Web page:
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Ja’Lah Griffin


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Hello! My name is Ja'Lah Griffin and I am striving toward Neuro-oncology or Cardiology. I am not only passionate about the variety of sciences that the world has to offer, but I am also an avid Musical Theatre Connoisseur. I love to perform and be onstage! I am a great candidate because I am driven and motivated to reach my goals. I am also aware that I am still learning and will make mistakes along the way. At the end of the day, what matters is how I learn from those mistakes and how I apply the lessons I learned to move forward in life.


Howard University

Bachelor's degree program
2020 - 2024
  • Majors:
    • Biology, General
  • Minors:
    • Chemistry


  • Desired degree level:

    Doctoral degree program (PhD, MD, JD, etc.)

  • Graduate schools of interest:

  • Transfer schools of interest:

  • Majors of interest:

  • Planning to go to medical school
  • Career

    • Dream career field:


    • Dream career goals:


      • Biology, General

        Howard University — Independent Investigator
        2024 – Present


      • After School Matters

        Performance Art
        In the Heights, Once on this Island, Ragtime
        2015 – 2020

      Public services

      • Volunteering

        National Society of Leadership and Success (NSLS) — Inducted NSLS Member
        2023 – Present

      Future Interests




      She Rose in STEAM Scholarship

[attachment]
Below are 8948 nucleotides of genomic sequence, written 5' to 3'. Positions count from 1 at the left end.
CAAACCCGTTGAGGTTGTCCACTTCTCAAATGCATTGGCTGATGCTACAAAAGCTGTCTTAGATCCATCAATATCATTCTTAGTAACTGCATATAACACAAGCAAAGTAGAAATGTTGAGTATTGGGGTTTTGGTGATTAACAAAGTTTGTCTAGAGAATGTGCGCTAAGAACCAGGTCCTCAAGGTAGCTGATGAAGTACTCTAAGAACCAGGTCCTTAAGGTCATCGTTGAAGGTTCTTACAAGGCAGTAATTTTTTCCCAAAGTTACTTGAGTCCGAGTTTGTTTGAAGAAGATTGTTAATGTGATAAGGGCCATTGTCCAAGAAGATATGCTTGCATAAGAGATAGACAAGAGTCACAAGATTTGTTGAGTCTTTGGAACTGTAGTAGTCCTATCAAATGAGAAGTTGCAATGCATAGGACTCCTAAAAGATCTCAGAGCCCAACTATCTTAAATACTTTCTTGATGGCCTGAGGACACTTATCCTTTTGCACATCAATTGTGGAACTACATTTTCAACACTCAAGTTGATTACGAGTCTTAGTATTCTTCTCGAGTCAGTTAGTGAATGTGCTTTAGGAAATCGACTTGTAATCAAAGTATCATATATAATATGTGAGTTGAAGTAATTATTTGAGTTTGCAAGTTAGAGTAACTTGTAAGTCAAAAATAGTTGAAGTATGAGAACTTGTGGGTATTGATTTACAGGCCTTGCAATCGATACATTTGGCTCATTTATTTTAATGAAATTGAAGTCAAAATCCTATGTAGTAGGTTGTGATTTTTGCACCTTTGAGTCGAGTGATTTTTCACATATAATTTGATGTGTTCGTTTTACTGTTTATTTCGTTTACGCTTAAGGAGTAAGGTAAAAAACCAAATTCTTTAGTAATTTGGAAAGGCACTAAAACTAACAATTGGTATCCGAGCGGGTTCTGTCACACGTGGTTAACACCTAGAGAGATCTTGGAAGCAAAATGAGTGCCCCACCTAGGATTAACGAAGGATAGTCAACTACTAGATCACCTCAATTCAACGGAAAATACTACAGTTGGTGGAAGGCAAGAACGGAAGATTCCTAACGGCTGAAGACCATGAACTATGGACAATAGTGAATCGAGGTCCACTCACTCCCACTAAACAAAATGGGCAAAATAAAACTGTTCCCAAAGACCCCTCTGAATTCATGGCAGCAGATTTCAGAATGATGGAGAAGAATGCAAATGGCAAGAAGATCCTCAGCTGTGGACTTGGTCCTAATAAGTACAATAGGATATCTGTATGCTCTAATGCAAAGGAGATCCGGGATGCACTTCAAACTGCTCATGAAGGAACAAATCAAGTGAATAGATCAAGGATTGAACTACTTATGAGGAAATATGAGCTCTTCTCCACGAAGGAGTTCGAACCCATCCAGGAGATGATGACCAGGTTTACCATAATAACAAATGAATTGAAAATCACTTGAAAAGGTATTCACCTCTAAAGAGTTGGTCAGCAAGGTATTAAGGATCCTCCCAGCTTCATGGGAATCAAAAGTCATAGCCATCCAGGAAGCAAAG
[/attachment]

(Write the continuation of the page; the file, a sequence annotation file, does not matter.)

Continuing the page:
There is a phrase that states, "What you don't know won't hurt you". This saying has become prevalent throughout multiple communities. It is also a myth that has yet to be debunked. Hopefully, I can debunk this belief. African Americans are at a significant disadvantage when it comes to medicine, science, or general knowledge about their health. Some Black people are currently living with a disease that could potentially cost them their lives, yet they do not know what to look out for in terms of symptoms. In the past, Black people were seen as individuals who couldn't experience pain, so clinical trials and operations were done on them in the absence of any type of anesthetic. One could only imagine how inhumane and morbid that must've been. The generational trauma that is associated with this is unimaginable. Clinical trials were catered more toward the white demographic. As a result, this led to the creation of texts, such as medical textbooks, that showcased the symptoms of most conditions in white people. This is a major downside to the Black community because certain diseases, especially visible ones, have the possibility of presenting themselves differently in those who are Black. I am a Biology major, Chemistry minor currently studying at Howard University and I strive to become a Neuro-oncologist or Cardiologist. I hope to reverse the system by bringing awareness of the possible conditions and how to recognize them to the Black community. I will begin with researching the genetic differences between the Black and White demographic, which I am sure are drastically different. With these findings in mind, I will then transfer them to either neurology or cardiology. Not only are these two branches of medicine in need of more Black doctors, but they are also two of the most prevalent branches of medicine that have the possibility of negatively impacting the Black community as a whole. This can be explored in a myriad of ways. A lot of minorities are extremely unknowledgeable about the various neurological diseases that they could be at risk for. For example, I desire for my research to be catered toward Multiple Sclerosis within the Black community and I hope to reach a great multitude of Black people with this information. However, whenever I mention this to one of my African-American peers, I am always approached with the question "what's multiple sclerosis?". Black people may know about some heart conditions such as high cholesterol leading to heart failure, but they may not know how to identify them before it's too late to reverse the damage that has already taken place within their temple. With my degree and career goals, I hope to improve minorities' health by bringing awareness of conditions that may present themselves differently in Black people. Since the majority of symptoms are based on the findings in white people, bringing awareness to the Black community will hopefully motivate them to take control of their health. What you don't know could hurt you, and I seek to educate my people.